A feature essay from the North Carolina Music issue. I don’t know if Kenny Mann has ever been in therapy, but I do know that he is exceedingly honest and possesses an uncommon sense of self-awareness. He willingly raises and… by Abigail Covington | Mar, 2019

A feature story from the North Carolina Music Issue.  The Wrays had an old-world, Keatsian melancholy. It bloomed in the kitchen of their 6th Street home in Portsmouth, Virginia, where, from about 1951 to ’55, they recorded songs on a… by John O'Connor | Nov, 2018

Track 11 – “You Don’t Come See Me Anymore” by Malcolm Holcombe This is the second time I’ve heard him play in the past few months and it’s always the same: nobody knows who Malcolm Holcombe is, except those who… by Mark Powell | Nov, 2018

A poem from the North Carolina Music Issue. My burnt body hangs crisscross over Carolina beach dunes below where family gathers children’s ringing sand splash toys tangled in teenage lust the skin consciousness potential of everyone eyeing one another in sunbursted bottoms there… by Benjamín Naka-Hasebe Kingsley | Nov, 2018

A feature essay from the North Carolina Music Issue.  Rapsody now dons the mantle for a long tradition of black women, particularly those from the South, forcing Americans to look in the mirror of our professed ideals and to face… by L. Lamar Wilson | Nov, 2018

A Points South essay from our North Carolina Music Issue.  After twenty-four years of educational experimentation and financial struggle, Black Mountain College closed in 1956. Today it is remembered primarily for its tremendous impact on the visual arts. Among the… by John Thomason | Nov, 2018

A Points South essay from the North Carolina Music issue. My hometown is just over an hour from Myrtle Beach, and so it was not unusual for people to make the pilgrimage to the Pad or the Spanish Galleon or… by Jill McCorkle | Nov, 2018

Track 20 – “Mill Mother’s Lament” by Ella May Wiggins; Performed by Shannon Whitworth Ella had grown up in the Smoky Mountains, first on farms and then in lumber camps, where she and her mother took in laundry while singing… by Wiley Cash | Nov, 2018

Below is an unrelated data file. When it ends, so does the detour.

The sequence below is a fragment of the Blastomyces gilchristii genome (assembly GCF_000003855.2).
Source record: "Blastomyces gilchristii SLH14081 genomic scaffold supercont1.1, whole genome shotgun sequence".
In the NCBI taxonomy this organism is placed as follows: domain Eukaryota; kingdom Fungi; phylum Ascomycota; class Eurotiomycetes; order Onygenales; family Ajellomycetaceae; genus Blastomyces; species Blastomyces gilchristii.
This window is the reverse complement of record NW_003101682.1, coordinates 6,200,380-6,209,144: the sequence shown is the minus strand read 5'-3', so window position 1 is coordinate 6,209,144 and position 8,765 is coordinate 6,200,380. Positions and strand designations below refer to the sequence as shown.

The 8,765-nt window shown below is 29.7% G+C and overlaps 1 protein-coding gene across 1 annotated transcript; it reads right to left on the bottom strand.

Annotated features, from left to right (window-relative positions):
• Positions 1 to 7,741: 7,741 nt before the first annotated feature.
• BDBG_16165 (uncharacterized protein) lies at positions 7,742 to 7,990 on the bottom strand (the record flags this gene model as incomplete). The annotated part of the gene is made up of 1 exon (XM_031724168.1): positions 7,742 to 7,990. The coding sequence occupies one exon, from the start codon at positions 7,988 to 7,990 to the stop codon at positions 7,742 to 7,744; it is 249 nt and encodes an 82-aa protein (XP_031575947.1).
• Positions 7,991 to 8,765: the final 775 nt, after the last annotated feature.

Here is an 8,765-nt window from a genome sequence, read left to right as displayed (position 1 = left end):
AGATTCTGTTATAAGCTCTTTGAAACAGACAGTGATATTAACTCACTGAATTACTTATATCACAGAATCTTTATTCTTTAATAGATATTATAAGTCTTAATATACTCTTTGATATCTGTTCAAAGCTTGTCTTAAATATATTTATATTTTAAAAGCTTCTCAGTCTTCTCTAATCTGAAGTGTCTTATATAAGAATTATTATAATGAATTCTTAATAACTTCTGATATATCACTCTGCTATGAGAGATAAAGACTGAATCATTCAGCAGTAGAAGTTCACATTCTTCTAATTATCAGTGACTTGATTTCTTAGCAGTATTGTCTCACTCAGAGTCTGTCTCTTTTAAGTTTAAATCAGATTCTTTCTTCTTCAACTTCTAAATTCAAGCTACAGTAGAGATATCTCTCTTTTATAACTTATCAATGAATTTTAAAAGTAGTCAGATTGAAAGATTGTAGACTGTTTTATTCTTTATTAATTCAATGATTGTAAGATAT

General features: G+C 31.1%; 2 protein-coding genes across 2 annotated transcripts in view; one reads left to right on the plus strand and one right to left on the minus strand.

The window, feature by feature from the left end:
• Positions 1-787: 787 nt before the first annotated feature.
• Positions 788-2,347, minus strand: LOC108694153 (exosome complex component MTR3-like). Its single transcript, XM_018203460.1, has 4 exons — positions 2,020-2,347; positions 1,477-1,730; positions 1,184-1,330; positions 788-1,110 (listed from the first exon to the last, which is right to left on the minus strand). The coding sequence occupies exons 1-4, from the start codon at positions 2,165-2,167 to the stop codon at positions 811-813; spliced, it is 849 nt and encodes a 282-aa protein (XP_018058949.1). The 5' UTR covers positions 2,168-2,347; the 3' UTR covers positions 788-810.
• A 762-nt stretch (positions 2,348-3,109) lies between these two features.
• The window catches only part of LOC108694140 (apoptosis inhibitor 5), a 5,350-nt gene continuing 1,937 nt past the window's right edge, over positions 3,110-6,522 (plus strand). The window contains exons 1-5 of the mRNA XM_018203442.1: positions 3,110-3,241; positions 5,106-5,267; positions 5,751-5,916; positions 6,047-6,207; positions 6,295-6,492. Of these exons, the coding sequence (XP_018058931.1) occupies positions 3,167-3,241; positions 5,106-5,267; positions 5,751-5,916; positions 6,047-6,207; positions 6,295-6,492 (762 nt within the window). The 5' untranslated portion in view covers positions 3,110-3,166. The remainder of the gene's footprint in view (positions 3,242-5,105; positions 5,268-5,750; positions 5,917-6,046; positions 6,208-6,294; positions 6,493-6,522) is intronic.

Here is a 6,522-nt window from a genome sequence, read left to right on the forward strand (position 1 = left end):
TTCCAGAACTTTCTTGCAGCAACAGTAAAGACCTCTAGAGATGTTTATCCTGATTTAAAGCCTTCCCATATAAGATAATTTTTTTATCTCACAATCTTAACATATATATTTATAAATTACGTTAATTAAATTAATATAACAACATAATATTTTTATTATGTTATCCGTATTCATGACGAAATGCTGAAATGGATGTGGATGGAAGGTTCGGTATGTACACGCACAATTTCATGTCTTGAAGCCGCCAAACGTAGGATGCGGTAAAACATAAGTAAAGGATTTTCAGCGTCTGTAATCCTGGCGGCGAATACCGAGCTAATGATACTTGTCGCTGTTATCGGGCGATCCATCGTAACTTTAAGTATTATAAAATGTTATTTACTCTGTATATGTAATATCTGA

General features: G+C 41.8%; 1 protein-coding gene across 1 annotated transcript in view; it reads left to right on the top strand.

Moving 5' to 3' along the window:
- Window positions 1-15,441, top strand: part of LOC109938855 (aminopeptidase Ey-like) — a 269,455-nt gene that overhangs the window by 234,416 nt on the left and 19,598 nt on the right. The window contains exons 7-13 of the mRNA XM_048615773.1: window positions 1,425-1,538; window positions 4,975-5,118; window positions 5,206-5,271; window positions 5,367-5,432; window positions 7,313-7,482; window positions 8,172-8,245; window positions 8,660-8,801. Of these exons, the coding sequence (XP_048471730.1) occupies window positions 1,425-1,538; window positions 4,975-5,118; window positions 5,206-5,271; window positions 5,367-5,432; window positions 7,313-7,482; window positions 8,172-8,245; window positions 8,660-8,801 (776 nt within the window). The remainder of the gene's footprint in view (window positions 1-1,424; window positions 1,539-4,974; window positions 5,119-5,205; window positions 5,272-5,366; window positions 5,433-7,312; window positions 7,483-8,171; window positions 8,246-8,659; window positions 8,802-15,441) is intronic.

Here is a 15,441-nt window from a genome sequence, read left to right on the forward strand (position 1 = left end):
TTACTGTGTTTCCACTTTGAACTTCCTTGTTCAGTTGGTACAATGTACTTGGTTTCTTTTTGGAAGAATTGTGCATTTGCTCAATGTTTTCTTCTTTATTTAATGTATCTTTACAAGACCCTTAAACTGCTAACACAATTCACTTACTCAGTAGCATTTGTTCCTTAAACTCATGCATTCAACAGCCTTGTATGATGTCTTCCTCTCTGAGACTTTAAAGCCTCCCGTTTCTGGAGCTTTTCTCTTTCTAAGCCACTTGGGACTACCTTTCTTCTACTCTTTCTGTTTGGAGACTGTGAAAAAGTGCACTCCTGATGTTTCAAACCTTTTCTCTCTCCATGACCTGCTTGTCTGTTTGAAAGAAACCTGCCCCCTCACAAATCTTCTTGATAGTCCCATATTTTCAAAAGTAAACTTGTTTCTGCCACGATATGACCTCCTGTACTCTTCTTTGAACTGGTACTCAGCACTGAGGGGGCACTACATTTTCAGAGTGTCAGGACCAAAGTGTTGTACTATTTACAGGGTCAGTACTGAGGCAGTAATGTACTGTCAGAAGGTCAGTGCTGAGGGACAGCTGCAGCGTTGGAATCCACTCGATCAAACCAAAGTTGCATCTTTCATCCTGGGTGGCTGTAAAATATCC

Notes on the songs from our 20th Southern Music Issue Sampler featuring North Carolina. The profiles, eulogies, and essays herein boast of remarkable achievements of North Carolina’s musicians across eras and genres: from unassailable legends (High Point’s John Coltrane, Tryon’s… by Oxford American | Nov, 2018

Katherine Yungmee Kim

Katherine Yungmee Kim, a writer and journalist based in Los Angeles, California, was raised in New Jersey and South Korea. She studied English literature at Vassar College, Pomona College, and the University of California–Berkeley before receiving her M.F.A. in fiction from the Writing Division at Columbia University’s School of the Arts. She has been an editor at the Cambodia Daily, the Pacific News Service, and Alternet; a reporter for the Yonhap News Agency; and a contributing editor to the KoreAm Journal. Kim is also the editor of two publications on immigrant youth communities, Izote Vos: A Collection of Salvadoran American Writing and Visual Art and Quietly Torn: A Literary Journal by Young Iu Mien American Women. Her writing has also appeared in such publications as the Far Eastern Economic Review, the San Francisco Chronicle, New York Newsday, and the Chicago Tribune. She is the recipient of the Time Out Grant from Vassar College in 2013, a New America Media Education Fellowship in 2011, and a Columbia University School of the Arts Chair’s Fiction Fellowship in 2002. Most recently, she has been chronicling the history of Koreatown and Korean Americans in Los Angeles; she is the author of Los Angeles’s Koreatown (Arcadia Publishing, 2011) and the creator of a community photo/oral history project, K-Town Is Our Town. Currently, Kim is the communications editor at the Koreatown Youth and Community Center, the nation’s oldest and largest Korean American nonprofit organization.
March 29, 2018

An installment in our weekly series, The By and By.

Severance, Katherine Yungmee Kim’s ongoing exploration of one of the world’s most dangerous geopolitical borders, is a visual “novel” that incorporates text and archival and family photographs to trace a personal and political history of the Korean peninsula’s Demilitarized Zone.